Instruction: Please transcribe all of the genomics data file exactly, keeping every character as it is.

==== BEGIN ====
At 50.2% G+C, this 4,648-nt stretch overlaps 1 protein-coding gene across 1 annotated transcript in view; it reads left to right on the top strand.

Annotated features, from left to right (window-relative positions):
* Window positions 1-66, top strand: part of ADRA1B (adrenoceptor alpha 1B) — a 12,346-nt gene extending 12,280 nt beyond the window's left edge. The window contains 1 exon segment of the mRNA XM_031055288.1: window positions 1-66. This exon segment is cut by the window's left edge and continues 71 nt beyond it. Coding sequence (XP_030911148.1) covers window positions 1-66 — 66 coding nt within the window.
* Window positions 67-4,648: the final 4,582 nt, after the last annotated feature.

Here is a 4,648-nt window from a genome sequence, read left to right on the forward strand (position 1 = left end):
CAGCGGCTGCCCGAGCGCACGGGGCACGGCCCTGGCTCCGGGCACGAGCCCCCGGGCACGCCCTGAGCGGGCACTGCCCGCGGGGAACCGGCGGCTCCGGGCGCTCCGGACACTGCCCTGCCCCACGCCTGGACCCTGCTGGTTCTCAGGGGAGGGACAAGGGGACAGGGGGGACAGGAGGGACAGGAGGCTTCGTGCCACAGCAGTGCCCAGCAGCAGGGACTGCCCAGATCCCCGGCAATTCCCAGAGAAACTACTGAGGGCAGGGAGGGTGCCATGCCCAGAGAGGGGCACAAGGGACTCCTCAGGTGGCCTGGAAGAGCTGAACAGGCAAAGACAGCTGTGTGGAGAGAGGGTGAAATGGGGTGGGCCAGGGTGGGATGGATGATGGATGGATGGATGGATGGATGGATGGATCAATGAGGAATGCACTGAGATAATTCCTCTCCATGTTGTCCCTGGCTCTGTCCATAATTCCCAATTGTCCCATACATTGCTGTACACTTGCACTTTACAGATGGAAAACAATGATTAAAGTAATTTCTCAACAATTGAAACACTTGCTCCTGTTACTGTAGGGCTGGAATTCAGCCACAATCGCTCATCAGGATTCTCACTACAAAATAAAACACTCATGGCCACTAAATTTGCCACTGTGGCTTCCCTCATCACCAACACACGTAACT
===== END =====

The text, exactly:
At 50.2% G+C, this 4,648-nt stretch overlaps 1 protein-coding gene across 1 annotated transcript in view; it reads left to right on the top strand.

Annotated features, from left to right (window-relative positions):
* Window positions 1-66, top strand: part of ADRA1B (adrenoceptor alpha 1B) — a 12,346-nt gene extending 12,280 nt beyond the window's left edge. The window contains 1 exon segment of the mRNA XM_031055288.1: window positions 1-66. This exon segment is cut by the window's left edge and continues 71 nt beyond it. Coding sequence (XP_030911148.1) covers window positions 1-66 — 66 coding nt within the window.
* Window positions 67-4,648: the final 4,582 nt, after the last annotated feature.

Here is a 4,648-nt window from a genome sequence, read left to right on the forward strand (position 1 = left end):
CAGCGGCTGCCCGAGCGCACGGGGCACGGCCCTGGCTCCGGGCACGAGCCCCCGGGCACGCCCTGAGCGGGCACTGCCCGCGGGGAACCGGCGGCTCCGGGCGCTCCGGACACTGCCCTGCCCCACGCCTGGACCCTGCTGGTTCTCAGGGGAGGGACAAGGGGACAGGGGGGACAGGAGGGACAGGAGGCTTCGTGCCACAGCAGTGCCCAGCAGCAGGGACTGCCCAGATCCCCGGCAATTCCCAGAGAAACTACTGAGGGCAGGGAGGGTGCCATGCCCAGAGAGGGGCACAAGGGACTCCTCAGGTGGCCTGGAAGAGCTGAACAGGCAAAGACAGCTGTGTGGAGAGAGGGTGAAATGGGGTGGGCCAGGGTGGGATGGATGATGGATGGATGGATGGATGGATGGATGGATCAATGAGGAATGCACTGAGATAATTCCTCTCCATGTTGTCCCTGGCTCTGTCCATAATTCCCAATTGTCCCATACATTGCTGTACACTTGCACTTTACAGATGGAAAACAATGATTAAAGTAATTTCTCAACAATTGAAACACTTGCTCCTGTTACTGTAGGGCTGGAATTCAGCCACAATCGCTCATCAGGATTCTCACTACAAAATAAAACACTCATGGCCACTAAATTTGCCACTGTGGCTTCCCTCATCACCAACACACGTAACT